24. 24. Caregiving practices that involve being physically close to a baby, with frequent holding and touching. Click for Term
  25. 25. Proximal parenting <ul><li>Caregiving practices that involve being physically close to a baby, with frequent holding and touching. </li></ul>Click for Term
  26. 26. Caregiving practices that involve remaining distant from a baby, providing toys, food, and face-to-face communication with minimal holding and touching. Click for Term
  27. 27. Distal parenting <ul><li>Caregiving practices that involve remaining distant from a baby, providing toys, food, and face-to-face communication with minimal holding and touching. </li></ul>Click for Term
  28. 28. A coordinated, rapid, and smooth exchange of responses between a caregiver and an infant. Click for Term
  29. 29. synchrony <ul><li>A coordinated, rapid, and smooth exchange of responses between a caregiver and an infant. </li></ul>Click for Term
  30. 30. An experimental practice in which an adult keeps his or her face unmoving and expressionless in face-to-face interaction with an infant. Click for Term
  31. 31. Still-face technique <ul><li>An experimental practice in which an adult keeps his or her face unmoving and expressionless in face-to-face interaction with an infant. </li></ul>Click for Term
  32. 32. A relationship in which an infant obtains both comfort and confidence from the presence of his or her caregiver. Click for Term
  33. 33. Secure attachment <ul><li>A relationship in which an infant obtains both comfort and confidence from the presence of his or her caregiver. </li></ul>Click for Term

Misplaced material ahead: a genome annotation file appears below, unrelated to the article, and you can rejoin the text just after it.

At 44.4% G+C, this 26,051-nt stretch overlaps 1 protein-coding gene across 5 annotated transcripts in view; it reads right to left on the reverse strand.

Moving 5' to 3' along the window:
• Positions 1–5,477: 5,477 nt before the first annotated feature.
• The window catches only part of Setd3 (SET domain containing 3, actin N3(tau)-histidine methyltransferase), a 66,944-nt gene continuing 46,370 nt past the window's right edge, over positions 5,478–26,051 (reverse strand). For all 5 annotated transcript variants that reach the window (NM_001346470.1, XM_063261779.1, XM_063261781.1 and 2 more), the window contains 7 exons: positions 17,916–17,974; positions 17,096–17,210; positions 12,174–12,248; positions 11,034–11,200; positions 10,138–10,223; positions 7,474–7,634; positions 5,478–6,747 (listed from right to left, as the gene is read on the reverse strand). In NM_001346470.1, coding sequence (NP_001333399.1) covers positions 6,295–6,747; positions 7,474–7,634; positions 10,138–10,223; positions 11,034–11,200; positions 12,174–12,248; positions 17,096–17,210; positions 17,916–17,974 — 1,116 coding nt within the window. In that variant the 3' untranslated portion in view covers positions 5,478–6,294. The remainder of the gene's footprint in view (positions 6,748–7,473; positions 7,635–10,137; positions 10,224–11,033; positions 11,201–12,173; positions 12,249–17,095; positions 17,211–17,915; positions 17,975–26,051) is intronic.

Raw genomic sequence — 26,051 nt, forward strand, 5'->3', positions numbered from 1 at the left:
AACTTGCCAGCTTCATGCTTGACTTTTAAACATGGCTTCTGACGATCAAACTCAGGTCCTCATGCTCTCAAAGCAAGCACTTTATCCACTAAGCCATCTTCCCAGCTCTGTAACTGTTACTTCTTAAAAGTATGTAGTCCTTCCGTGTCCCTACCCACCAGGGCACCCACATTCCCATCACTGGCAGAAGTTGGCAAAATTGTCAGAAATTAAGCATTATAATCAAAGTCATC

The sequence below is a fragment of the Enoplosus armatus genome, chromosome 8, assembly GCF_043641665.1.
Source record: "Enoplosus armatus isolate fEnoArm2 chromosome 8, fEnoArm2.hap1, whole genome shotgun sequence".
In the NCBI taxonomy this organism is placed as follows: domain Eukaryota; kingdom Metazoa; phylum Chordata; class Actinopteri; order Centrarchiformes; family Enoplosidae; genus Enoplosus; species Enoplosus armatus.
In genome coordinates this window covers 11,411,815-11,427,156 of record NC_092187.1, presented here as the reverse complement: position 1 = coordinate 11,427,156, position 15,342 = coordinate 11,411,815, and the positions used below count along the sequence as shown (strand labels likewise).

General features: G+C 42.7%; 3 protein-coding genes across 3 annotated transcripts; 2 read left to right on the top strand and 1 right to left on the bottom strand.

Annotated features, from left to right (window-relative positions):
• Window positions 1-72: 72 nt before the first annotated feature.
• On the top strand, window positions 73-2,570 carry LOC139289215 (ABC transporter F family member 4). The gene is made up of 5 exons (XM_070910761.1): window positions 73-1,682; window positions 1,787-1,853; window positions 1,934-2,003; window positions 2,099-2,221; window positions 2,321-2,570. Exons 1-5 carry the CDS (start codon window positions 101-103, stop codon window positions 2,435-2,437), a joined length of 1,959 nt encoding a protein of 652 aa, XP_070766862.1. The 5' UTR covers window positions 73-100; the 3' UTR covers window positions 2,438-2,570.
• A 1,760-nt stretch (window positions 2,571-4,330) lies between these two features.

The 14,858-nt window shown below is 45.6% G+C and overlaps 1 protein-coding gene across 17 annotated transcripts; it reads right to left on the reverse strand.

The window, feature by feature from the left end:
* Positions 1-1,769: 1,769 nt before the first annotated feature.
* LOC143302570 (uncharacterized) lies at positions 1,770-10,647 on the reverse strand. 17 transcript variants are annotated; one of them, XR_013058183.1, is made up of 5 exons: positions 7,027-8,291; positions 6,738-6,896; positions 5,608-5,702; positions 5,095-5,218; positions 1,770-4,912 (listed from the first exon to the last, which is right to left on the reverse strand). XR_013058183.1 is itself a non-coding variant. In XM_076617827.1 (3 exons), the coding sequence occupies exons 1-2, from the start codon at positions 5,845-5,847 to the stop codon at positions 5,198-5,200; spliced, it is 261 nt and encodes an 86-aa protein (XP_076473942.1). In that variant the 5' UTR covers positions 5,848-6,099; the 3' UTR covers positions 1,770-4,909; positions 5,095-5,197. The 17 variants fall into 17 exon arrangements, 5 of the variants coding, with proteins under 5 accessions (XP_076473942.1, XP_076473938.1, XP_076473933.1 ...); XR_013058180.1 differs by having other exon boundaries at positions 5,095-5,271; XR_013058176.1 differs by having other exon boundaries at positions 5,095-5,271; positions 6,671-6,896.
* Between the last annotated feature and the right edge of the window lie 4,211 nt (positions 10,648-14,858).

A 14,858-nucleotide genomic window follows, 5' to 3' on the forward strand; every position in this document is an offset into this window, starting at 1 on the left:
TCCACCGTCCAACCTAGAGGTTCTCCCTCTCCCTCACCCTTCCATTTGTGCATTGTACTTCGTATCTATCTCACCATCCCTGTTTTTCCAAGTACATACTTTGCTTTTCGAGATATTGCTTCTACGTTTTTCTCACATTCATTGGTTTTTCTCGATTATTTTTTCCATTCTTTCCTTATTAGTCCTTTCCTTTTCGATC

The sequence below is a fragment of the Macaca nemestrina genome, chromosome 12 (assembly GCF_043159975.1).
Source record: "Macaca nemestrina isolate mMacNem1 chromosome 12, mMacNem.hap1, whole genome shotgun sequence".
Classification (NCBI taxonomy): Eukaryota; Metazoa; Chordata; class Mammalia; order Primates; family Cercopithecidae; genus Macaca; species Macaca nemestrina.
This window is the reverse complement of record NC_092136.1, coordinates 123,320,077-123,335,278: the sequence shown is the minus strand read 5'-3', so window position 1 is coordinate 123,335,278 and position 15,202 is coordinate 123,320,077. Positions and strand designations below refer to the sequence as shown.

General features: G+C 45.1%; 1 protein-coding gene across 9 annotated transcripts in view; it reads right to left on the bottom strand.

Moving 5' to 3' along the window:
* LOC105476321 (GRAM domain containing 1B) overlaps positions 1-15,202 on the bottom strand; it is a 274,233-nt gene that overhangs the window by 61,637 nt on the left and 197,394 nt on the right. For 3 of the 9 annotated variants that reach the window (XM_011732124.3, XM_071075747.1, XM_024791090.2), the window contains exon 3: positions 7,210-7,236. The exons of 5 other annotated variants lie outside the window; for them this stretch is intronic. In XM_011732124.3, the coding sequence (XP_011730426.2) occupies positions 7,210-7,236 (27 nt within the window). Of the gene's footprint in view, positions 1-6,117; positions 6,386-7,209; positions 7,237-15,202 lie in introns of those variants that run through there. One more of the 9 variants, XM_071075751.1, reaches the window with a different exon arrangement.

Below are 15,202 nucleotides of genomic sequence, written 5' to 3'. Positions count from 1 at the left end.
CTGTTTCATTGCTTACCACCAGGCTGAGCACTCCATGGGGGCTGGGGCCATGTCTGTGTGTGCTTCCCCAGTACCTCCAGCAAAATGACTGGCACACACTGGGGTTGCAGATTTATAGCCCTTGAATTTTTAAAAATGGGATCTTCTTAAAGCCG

34. 34. Seeking information about how to react to an unfamiliar or ambiguous object or event by observing someone else’s expressions and reactions. Click for Term
  35. 35. Social referencing <ul><li>Seeking information about how to react to an unfamiliar or ambiguous object or event by observing someone else’s expressions and reactions. </li></ul>Click for Term
  36. 36. Child care that occurs in a place especially designed for the purpose, where several paid adults care for many children. Usually, the children are grouped by age, usually licensed, with trained providers. Click for Term
  37. 37. Center day care <ul><li>Child care that occurs in a place especially designed for the purpose, where several paid adults care for many children. Usually, the children are grouped by age, usually licensed, with trained providers. </li></ul>Click for Term
  38. 38. A type of attachment that is marked by an infant’s inconsistent reactions to the caregiver’s departure and return. Click for Term
  39. 39. Disorganized attachment <ul><li>A type of attachment that is marked by an infant’s inconsistent reactions to the caregiver’s departure and return. </li></ul>Click for Term
  40. 40. A laboratory procedure for measuring attachment by evoking infants’ reactions to stress. Click for Term
  41. 41. Strange situation <ul><li>A laboratory procedure for measuring attachment by evoking infants’ reactions to stress. </li></ul>Click for Term
  42. 42. Child care that occurs in the home of someone to whom the child is not related and who usually cares for several children of various ages. Click for Term
  43. 43. Family day care <ul><li>Child care that occurs in the home of someone to whom the child is not related and who usually cares for several children of various ages. </li></ul>Click for Term
  44. 44. A pattern of attachment in which an infant avoids connection with a caregiver as when the infant seems not to care about the caregiver’s presence, departure, or return or to both resist and seek contact on reunion. Click for Term
  45. 45. Insecure attachment <ul><li>A pattern of attachment in which an infant avoids connection with a caregiver as when the infant seems not to care about the caregiver’s presence, departure, or return or to both resist and seek contact on reunion. </li></ul>Click for Term